Pence Joins Parade of GOPers Resisting Trump to Support Kemp

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Republicans not named Donald Trump see the value in an incumbent.

With just 10 days to go until the Republican gubernatorial primary in Georgia, the incumbent Gov. Brian Kemp announced that former Vice President Mike Pence will headline his campaign rally on May 23, the night before the state’s primary election.

in a statements Included in Kemp’s campaign ad, the former vice president pointedly praised Kemp as a friend and one of “America’s most successful conservative governors.”

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“He built a safer and stronger Georgia by cutting taxes, empowering parents and investing in teachers, funding law enforcement, and upholding the right to life.” Pence said. “Brian Kemp is my friend, a man dedicated to faith, family and the people of Georgia. I am proud to offer my full support for four more years of Brian Kemp as Governor of the great state of Georgia!”

Pence joins trio of prominent current and former Republican governors who have also stepped forward in recent days to endorse Kemp, as the governor faces a Trump-backed primary challenger from former Sen. David Perdue (R-GA). Earlier this week, the Kemp campaign announced that the governor of Arizona. Doug Ducey (right), Governor of Nebraska. Pete Ricketts (R) and former Governor of New Jersey. Chris Christie (right) would join Kemp before the primaries.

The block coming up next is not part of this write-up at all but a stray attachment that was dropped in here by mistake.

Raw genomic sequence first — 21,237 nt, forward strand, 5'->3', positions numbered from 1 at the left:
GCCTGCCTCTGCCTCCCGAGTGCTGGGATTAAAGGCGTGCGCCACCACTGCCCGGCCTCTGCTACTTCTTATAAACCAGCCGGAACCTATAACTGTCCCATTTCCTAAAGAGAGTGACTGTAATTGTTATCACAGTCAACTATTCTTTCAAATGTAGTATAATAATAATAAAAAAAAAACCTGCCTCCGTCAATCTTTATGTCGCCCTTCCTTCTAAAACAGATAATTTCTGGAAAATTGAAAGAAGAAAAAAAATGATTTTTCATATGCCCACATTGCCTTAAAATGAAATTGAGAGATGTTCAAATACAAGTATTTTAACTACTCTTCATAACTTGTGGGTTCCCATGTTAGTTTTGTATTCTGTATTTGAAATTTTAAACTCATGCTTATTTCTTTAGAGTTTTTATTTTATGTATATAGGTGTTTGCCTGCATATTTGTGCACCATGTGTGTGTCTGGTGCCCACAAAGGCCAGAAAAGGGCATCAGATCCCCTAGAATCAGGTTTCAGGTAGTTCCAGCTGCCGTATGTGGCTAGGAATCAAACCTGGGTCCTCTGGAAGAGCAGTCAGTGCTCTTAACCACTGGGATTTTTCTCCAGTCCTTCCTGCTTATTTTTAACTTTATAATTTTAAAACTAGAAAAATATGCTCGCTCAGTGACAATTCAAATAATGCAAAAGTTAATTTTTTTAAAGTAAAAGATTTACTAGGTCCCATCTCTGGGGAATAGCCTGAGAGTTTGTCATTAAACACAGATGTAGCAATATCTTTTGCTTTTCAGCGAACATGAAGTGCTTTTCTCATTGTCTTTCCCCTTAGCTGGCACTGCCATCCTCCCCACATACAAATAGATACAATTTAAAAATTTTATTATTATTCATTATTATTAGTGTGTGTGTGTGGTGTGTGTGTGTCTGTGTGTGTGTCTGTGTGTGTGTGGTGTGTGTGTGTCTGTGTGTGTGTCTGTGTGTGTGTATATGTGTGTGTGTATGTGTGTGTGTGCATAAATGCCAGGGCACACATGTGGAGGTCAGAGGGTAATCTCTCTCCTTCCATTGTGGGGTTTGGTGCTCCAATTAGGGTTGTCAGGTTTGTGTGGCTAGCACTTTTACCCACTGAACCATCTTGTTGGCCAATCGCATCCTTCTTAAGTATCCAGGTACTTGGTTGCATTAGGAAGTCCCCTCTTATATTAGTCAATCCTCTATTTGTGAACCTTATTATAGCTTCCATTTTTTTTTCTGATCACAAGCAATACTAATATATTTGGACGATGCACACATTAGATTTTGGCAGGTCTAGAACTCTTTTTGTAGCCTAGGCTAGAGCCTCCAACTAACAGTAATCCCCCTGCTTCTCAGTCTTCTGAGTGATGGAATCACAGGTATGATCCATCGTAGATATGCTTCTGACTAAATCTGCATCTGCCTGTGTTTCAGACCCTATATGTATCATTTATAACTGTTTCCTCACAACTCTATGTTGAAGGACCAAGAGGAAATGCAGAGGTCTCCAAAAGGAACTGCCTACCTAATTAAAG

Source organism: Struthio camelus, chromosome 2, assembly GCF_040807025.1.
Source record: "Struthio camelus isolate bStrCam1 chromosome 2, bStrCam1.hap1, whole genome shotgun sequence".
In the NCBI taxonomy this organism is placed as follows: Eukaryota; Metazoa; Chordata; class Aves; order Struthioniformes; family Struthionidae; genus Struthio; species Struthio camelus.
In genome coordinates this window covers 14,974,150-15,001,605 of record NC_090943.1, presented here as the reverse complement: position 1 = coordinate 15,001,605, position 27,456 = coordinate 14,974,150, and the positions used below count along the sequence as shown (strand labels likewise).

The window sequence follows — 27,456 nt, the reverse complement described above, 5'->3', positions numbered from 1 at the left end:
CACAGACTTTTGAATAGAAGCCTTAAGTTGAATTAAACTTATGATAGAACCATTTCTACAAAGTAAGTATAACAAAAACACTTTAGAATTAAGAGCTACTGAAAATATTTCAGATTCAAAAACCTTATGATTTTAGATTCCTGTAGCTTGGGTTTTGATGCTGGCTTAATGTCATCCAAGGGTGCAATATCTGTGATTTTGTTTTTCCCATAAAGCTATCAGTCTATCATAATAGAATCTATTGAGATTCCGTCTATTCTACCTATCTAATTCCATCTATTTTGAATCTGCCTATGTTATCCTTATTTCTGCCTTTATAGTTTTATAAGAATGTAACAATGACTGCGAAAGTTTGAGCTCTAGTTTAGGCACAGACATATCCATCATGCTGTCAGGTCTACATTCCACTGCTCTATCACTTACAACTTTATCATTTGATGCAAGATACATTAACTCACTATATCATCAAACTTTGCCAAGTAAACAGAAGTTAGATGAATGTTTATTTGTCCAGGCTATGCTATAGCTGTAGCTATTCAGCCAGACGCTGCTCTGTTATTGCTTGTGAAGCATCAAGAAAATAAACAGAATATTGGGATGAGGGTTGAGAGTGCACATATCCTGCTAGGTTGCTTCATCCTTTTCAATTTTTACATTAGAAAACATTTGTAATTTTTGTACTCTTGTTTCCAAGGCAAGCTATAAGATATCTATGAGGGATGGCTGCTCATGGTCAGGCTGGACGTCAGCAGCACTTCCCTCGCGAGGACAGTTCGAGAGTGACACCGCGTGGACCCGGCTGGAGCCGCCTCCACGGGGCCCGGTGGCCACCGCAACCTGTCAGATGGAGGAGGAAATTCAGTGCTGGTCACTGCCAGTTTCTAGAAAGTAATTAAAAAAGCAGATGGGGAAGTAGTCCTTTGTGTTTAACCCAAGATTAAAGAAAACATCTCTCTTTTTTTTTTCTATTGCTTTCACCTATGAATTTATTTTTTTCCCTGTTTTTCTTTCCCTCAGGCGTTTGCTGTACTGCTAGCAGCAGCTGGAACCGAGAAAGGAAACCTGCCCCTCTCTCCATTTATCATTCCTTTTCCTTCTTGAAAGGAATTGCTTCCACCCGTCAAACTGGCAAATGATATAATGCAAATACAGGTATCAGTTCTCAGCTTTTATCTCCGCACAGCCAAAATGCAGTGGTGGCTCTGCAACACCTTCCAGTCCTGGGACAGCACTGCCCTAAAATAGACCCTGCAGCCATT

Former President Trump endorsed Perdue last year, allegedly after having to convince the former senator over several rounds of golf challenge Kemp first. Kemp has a sure advantage in the polls and is expected to win the primary later this month. But, as NPR noted, there is still a chance that Perdue, especially with Trump’s backing, could stand in the way of Kemp getting 50 percent of the vote. If that is the case, the election will go to a second round.

While this is a different situation than what we saw in January 2021, when Democrats disappointed Perdue and Sen. Kelly Loeffler’s re-election prospects in the runoff and took the Senate majority, a runoff would bring the drama closer within of the Republican Party to the general situation. choice. The main winner would have to face the overwhelmingly popular Stacey Abrams.

Kemp polled slightly better than Perdue in a hypothetical matchup against Abrams, and it seems that established GOP types like Pence, Ducey, Ricketts and Christie see a safe path for their party to endorse the incumbent. Trump, however, is a grievance-driven political machine.

Trump sees Kemp as one of his main enemies, and believes that Kemp’s refusal to subvert the results of the 2020 election in Georgia is part of what kept him from stealing a second term as president.

Kemp could be, at this point, leaning on to his political resilience in the face of Trump’s wrath; after all, what choice does he have? But that’s what makes Pence’s move so interesting. The former vice president has plenty of reasons to break up with his former boss: Trump not only put his life in danger during the January 6 insurrection, he also made it abundantly clear. Pence would not be his running mate if he runs again in 2024.

Pence has not always been outspoken about the danger of Trump’s Big Lie, which has divided Georgia politics. But he chooses the moments of it.

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